ISTANBUL (Hurriyet)–The Ankara Chief Public Prosecutor’s Office has sent a request to the Prime Ministry to investigate the National Intelligence Organization, or MIT, to determine whether they neglected to prevent the assassination of journalist Hrant Dink. The request is likely to be denied. Dink, a Turkish journalist of Armenian origin and the former editor-in-chief of weekly Agos, was gunned down in broad daylight on Jan. 19, 2007, in front of the offices of his bilingual publication.
The Prime Ministry sent a request to MİT, which answered: “We do not have data or documents on the Dink murder.” The point that there have been no documents on the murder forwarded to MİT from other security units was deliberately underlined in MIT’s reply, and the ministry was sympathetic to not allowing MİT to be questioned. The ministry’s response is currently on Prime Minister Recep Tayyip Erdogan’s desk waiting to be signed before being sent to the prosecution. Any legal investigation of MİT or its employees regarding actions done in the line of duty needs approval from the Prime Ministry.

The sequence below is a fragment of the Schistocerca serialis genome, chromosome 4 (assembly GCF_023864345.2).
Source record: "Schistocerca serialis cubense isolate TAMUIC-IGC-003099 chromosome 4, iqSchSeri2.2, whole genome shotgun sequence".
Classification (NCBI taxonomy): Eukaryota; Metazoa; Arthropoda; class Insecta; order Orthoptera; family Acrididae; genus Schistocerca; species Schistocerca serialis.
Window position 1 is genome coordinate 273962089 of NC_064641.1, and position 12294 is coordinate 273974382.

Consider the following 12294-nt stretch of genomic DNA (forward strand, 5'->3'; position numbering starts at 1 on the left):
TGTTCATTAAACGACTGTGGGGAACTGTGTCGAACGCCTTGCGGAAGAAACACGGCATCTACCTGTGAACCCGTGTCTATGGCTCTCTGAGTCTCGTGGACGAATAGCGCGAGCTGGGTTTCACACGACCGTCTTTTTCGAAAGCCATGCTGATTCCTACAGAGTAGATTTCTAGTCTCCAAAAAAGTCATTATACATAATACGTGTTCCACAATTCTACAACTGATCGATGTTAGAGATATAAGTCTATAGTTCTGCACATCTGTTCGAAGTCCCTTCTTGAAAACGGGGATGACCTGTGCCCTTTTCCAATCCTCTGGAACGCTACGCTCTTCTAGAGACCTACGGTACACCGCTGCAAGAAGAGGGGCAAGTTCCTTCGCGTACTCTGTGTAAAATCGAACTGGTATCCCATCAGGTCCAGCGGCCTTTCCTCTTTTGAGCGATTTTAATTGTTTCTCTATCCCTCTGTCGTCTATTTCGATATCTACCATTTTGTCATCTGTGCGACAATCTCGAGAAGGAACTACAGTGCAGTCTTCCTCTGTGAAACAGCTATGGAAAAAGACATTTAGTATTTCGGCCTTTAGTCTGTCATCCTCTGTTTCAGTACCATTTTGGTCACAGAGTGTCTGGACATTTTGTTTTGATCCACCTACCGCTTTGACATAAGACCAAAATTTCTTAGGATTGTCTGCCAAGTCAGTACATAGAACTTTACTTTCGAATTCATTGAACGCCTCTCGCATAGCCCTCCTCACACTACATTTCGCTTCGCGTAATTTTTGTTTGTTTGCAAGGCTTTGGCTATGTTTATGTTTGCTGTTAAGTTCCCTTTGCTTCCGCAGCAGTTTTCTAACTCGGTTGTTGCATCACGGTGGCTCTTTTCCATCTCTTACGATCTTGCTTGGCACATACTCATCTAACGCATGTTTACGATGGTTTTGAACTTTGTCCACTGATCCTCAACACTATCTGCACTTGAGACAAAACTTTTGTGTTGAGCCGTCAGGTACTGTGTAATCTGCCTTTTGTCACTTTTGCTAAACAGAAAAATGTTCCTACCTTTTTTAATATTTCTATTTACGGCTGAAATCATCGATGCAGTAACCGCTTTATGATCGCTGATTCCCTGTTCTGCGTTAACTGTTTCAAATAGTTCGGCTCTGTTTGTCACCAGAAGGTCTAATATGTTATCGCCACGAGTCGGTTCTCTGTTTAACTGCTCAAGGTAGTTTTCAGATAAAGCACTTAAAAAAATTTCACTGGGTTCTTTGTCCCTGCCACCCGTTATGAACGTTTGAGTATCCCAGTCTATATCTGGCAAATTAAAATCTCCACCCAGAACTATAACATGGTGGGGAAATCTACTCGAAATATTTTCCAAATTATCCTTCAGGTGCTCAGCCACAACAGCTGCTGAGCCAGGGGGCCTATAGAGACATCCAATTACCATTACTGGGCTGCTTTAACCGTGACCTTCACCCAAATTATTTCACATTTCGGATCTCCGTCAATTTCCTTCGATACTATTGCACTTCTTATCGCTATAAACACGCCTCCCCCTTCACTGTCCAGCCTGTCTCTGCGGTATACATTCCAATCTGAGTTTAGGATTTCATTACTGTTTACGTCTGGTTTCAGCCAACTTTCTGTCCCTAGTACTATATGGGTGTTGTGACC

The Dink murder case has been repeatedly criticized by the family’s defense team over suspicions that the superiors of the triggermen are being protected. Dink’s defense team also argues that MIT, the police and the gendarmerie all knew Dink was going to be assassinated, but took no action. The Investigation Committee of the Prime Ministry has determined that Ramazan Akyurek, former chief of police in Trabzon province, demonstrated negligence in failing to prevent the murder. The evidence of negligence was offered as “not bringing the intelligence reports by Yasin Hayal finding that Hrant Dink was going to be murdered to the provincial security meetings headed by the governor.” Akyurek was later assigned to the head of police intelligence and he was found to have hidden intelligence reports regarding the assassinations planning.
Dink was called to the Istanbul Governor’s Office in 2004, where two MİT operatives warned him that reporting that Sabiha Gocmen, the first female Turkish pilot, was Armenian could cause him trouble.
Nedim Sener is the author of “Hrant Dink Cinayeti ve Istihbarat Yalanları” (“The Hrant Dink Murder and Intelligence Lies”). He faced trial for “making targets of civil servants,” “obtaining secret documents” and “exposing secret documents” in his book but was acquitted in June. Sener won the Abdi Ipekci Journalism Award of the Year in 2010 for his reporting of the Dink assassination.